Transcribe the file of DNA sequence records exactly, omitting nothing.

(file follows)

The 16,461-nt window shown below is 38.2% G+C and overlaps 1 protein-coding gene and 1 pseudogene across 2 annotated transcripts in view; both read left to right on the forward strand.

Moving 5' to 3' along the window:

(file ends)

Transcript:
The 16,461-nt window shown below is 38.2% G+C and overlaps 1 protein-coding gene and 1 pseudogene across 2 annotated transcripts in view; both read left to right on the forward strand.

Moving 5' to 3' along the window: